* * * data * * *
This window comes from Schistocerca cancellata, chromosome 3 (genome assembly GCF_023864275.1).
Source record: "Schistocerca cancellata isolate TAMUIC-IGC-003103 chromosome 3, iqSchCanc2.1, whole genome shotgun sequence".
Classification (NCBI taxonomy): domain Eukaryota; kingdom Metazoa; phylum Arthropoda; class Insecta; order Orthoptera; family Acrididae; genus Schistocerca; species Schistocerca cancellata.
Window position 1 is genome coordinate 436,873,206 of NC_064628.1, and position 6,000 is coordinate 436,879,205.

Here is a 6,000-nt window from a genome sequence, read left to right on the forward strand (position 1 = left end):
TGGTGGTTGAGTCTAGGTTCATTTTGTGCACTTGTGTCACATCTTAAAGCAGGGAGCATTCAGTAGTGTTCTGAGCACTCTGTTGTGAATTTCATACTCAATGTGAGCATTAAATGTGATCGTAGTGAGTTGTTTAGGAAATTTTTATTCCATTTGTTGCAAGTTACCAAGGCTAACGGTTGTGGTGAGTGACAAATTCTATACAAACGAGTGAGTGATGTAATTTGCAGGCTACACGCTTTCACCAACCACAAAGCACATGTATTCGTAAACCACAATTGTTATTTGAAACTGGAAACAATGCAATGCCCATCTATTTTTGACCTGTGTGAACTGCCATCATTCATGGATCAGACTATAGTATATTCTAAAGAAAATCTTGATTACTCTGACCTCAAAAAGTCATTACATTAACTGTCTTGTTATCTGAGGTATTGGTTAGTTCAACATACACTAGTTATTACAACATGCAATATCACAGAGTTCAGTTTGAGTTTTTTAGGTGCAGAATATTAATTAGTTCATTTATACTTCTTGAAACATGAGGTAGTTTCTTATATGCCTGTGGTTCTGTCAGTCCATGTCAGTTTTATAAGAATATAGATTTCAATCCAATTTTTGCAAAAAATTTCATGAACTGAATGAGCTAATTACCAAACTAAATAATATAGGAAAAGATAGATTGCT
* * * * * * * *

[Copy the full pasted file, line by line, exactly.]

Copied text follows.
This window comes from Schistocerca cancellata, chromosome 3 (genome assembly GCF_023864275.1).
Source record: "Schistocerca cancellata isolate TAMUIC-IGC-003103 chromosome 3, iqSchCanc2.1, whole genome shotgun sequence".
Classification (NCBI taxonomy): domain Eukaryota; kingdom Metazoa; phylum Arthropoda; class Insecta; order Orthoptera; family Acrididae; genus Schistocerca; species Schistocerca cancellata.
Window position 1 is genome coordinate 436,873,206 of NC_064628.1, and position 6,000 is coordinate 436,879,205.

Here is a 6,000-nt window from a genome sequence, read left to right on the forward strand (position 1 = left end):
TGGTGGTTGAGTCTAGGTTCATTTTGTGCACTTGTGTCACATCTTAAAGCAGGGAGCATTCAGTAGTGTTCTGAGCACTCTGTTGTGAATTTCATACTCAATGTGAGCATTAAATGTGATCGTAGTGAGTTGTTTAGGAAATTTTTATTCCATTTGTTGCAAGTTACCAAGGCTAACGGTTGTGGTGAGTGACAAATTCTATACAAACGAGTGAGTGATGTAATTTGCAGGCTACACGCTTTCACCAACCACAAAGCACATGTATTCGTAAACCACAATTGTTATTTGAAACTGGAAACAATGCAATGCCCATCTATTTTTGACCTGTGTGAACTGCCATCATTCATGGATCAGACTATAGTATATTCTAAAGAAAATCTTGATTACTCTGACCTCAAAAAGTCATTACATTAACTGTCTTGTTATCTGAGGTATTGGTTAGTTCAACATACACTAGTTATTACAACATGCAATATCACAGAGTTCAGTTTGAGTTTTTTAGGTGCAGAATATTAATTAGTTCATTTATACTTCTTGAAACATGAGGTAGTTTCTTATATGCCTGTGGTTCTGTCAGTCCATGTCAGTTTTATAAGAATATAGATTTCAATCCAATTTTTGCAAAAAATTTCATGAACTGAATGAGCTAATTACCAAACTAAATAATATAGGAAAAGATAGATTGCT